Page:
What is a concept

Writing concepts - The 10 stumbling blocks in developing a concept

Katja Ischebeck, author and trainer for successful concepts

A well done one concept can become a real career accelerator.

In practice, however, 70 percent of the concepts fail. The good news is: Concept work follows patterns and rules - and that's why it can be learned.

These 10 typical stumbling blocks come up again and again

(Guest author: Katja Ischebeck)
 

“Do it…”, it is often said, as if you could just shake a good one off your wrist.

The systematic development of conceptual competence, also in the context of projects, is often rare in companies.

Project managers, executives, specialists or project staff are faced with a task for which they often lack the tools.

Stumbling block no. 1: Too quickly with solutions at hand

Most of the time, the solution is started before the problem is understood. It is worth taking a closer look, because a hasty approach to a solution rarely has the potential to get to the root of the problem. One of the most important reasons for the frequent failure of concepts is that the problems remain unsolved.

Stumbling block # 2: The power of questions underutilized

The way to an understanding of the problem leads through questions. But the concept developers rarely ask sufficiently consistently: Sometimes they don't trust each other and feel self-conscious. Or there is a lack of knowledge about correct and targeted questions.

Stumbling block no. 3: Totally underestimated the time required

Nothing is done as quickly as it seems at first glance. Concept developers should plan enough for their own tasks, as well as slack time for those phases in which they have to wait for information, results, or assessments from third parties.

Stumbling block # 4: slaying the amount of information

Lost in the jungle of information and details - that can easily happen: Concept developers need a compass with which they can focus themselves and the recipient. Formulating core messages has proven itself as a method.

Stumbling block no. 5: Thinking too small

Concept developers are allowed to think boldly and question the existing - that is the wish of their client. A concept assignment always includes the desire for something new.

It is true, however, that those involved can feel trampled on by new ideas. That is why concept developers need not only courage but also tact and intuition.


Seminar: Creating successful concepts


Stumbling block no. 6: "I'm not creative."

Are only artists and advertisers creative? - The prejudice is widespread and just not true. As adults, however, we rarely live out the creative side. Analytical thinking is more in demand at work.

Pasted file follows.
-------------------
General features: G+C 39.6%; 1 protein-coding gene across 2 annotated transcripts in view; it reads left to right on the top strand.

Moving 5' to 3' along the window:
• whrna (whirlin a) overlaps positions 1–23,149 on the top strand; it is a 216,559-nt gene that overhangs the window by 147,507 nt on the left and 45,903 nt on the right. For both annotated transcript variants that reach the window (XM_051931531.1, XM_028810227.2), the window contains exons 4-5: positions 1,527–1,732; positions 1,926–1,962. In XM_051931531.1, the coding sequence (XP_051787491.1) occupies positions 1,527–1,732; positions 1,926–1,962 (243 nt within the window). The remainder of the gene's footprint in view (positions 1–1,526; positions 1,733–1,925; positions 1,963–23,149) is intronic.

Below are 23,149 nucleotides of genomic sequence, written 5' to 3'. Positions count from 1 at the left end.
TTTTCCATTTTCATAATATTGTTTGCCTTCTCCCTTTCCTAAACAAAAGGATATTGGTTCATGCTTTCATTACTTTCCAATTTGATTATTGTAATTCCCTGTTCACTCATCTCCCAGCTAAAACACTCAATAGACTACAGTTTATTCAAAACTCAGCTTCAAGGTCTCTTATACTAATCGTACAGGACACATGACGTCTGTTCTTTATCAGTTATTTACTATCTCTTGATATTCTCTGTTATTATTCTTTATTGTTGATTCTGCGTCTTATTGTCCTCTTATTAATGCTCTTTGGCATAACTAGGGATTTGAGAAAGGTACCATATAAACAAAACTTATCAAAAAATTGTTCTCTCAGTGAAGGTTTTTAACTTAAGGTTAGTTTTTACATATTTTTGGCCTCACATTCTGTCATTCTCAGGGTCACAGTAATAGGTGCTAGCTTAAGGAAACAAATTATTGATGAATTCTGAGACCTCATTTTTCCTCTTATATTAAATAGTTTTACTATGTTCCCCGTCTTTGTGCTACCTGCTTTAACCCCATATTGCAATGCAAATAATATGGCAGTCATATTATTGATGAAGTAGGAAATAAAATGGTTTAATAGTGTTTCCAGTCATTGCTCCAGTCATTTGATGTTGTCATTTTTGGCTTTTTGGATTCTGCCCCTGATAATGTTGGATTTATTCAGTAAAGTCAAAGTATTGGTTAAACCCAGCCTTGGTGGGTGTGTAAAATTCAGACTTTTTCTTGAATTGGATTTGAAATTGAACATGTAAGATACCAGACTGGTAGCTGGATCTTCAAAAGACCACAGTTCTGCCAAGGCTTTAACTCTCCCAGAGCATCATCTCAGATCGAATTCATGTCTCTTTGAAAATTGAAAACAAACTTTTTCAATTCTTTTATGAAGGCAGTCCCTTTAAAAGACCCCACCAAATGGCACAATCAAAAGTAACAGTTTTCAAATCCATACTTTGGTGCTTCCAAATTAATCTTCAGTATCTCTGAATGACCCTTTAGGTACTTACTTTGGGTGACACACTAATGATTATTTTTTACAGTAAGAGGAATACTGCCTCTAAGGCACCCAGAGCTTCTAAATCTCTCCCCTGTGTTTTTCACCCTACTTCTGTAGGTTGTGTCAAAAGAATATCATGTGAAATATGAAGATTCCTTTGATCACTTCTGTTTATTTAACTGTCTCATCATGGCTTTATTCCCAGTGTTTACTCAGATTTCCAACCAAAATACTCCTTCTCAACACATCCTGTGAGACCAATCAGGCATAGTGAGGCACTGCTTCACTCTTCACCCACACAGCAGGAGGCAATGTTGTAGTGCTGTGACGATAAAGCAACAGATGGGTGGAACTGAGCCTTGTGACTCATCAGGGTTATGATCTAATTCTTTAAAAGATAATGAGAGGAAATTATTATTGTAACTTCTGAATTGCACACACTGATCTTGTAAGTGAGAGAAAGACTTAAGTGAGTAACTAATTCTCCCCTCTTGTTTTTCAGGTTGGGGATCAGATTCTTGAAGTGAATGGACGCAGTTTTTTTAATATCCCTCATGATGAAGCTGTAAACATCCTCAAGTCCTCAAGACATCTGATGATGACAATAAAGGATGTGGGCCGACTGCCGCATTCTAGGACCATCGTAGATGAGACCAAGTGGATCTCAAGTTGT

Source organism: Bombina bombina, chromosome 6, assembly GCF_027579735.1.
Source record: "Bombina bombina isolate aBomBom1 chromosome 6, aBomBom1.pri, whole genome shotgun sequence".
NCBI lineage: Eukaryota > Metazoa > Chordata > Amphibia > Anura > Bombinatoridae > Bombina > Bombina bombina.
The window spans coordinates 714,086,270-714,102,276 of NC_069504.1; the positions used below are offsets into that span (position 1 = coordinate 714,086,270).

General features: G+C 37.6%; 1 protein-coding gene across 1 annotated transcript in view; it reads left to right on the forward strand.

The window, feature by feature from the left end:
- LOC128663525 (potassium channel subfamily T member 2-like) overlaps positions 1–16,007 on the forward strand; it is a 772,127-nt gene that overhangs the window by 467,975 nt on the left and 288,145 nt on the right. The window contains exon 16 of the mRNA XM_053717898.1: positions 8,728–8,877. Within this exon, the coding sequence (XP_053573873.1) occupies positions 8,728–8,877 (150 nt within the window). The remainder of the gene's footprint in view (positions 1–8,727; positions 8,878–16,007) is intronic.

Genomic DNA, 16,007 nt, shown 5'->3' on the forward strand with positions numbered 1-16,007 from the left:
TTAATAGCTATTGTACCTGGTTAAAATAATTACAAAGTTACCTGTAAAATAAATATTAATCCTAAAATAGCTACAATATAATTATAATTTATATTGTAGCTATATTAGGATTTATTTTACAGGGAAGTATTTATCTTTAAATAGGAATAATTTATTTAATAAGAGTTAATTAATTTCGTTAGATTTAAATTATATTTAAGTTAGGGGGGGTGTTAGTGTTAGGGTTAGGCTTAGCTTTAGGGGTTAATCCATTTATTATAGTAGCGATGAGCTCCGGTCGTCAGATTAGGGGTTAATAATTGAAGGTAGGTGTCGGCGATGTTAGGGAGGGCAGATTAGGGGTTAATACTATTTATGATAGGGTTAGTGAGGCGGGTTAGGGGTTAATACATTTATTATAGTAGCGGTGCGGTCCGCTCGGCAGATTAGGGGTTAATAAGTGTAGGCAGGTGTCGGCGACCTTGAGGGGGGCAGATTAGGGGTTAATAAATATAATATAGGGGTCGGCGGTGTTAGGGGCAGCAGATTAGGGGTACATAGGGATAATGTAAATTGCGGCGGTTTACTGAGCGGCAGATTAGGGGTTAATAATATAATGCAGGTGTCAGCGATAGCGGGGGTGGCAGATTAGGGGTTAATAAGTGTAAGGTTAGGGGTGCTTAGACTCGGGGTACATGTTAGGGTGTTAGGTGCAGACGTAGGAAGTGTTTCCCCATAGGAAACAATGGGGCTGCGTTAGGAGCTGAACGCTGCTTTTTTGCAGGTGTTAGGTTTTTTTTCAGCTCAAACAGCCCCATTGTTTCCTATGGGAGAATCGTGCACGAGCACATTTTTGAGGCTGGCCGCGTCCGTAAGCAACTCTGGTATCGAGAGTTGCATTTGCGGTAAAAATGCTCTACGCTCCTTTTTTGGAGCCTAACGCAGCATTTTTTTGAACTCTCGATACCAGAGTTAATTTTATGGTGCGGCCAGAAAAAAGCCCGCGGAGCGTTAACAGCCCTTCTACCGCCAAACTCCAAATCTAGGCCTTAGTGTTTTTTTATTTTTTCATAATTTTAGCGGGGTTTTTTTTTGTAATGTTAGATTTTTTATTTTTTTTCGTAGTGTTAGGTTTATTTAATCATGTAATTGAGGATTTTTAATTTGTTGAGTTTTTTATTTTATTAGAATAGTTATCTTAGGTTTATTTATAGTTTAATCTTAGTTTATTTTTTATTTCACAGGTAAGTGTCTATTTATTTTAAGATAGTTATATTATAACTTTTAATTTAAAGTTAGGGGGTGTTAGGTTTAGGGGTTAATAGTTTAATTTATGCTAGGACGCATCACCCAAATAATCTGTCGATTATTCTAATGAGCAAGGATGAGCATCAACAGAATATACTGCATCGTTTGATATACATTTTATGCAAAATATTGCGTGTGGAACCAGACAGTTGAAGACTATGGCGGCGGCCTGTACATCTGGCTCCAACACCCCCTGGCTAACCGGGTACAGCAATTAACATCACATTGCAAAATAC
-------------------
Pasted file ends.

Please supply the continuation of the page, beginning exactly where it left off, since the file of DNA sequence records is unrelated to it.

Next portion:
Concept development has both analytical and creative phases. It is helpful to carefully separate the two phases and to allow creative techniques to throw you out of the box when you think about it.

Stumbling block no. 7: "I cannot convince."

Some good things are gathering dust in the drawer because the presentation was not convincing. The key to being more persuasive is to take the point of view of those who are to be won and to base your own arguments on it.

Stumbling block no. 8: "It has to be perfect."

The demand for perfection gets us down - and doesn't let us get done. If you feel a perfectionist trait in you, just keep this in mind: In 20 percent of the you will achieve 80 percent of the result. Do your thing well and make it happen.

Stumbling block number 9: Even a good concept does not sell by itself.

A good one needs to be attractively packaged so that it wins over its recipients. In addition to the form, think about when you will inform those involved and possibly include them in the development of the concept. In this way, you build a blockade attitude that can arise when those involved are confronted with a fait accompli.

Stumbling block # 10: what's the best way to go about it?

Many tasks and work steps are required in concepts. Jumping back and forth between the work steps costs and leads to stress. A plan helps: structured work leads to success.

Textbook: Successful Concepts

In the new textbook by the author Successful Concepts: A practical guide in 6 steps (whitebooks), the 6 phases of concept development are explained in detail and underpinned with many examples, tips, checklists and digitally usable templates.

Publisher: Gabal, 3rd edition
Pages: 160
Binding: hardcover

Buy here from Amazon (click on the picture)

 

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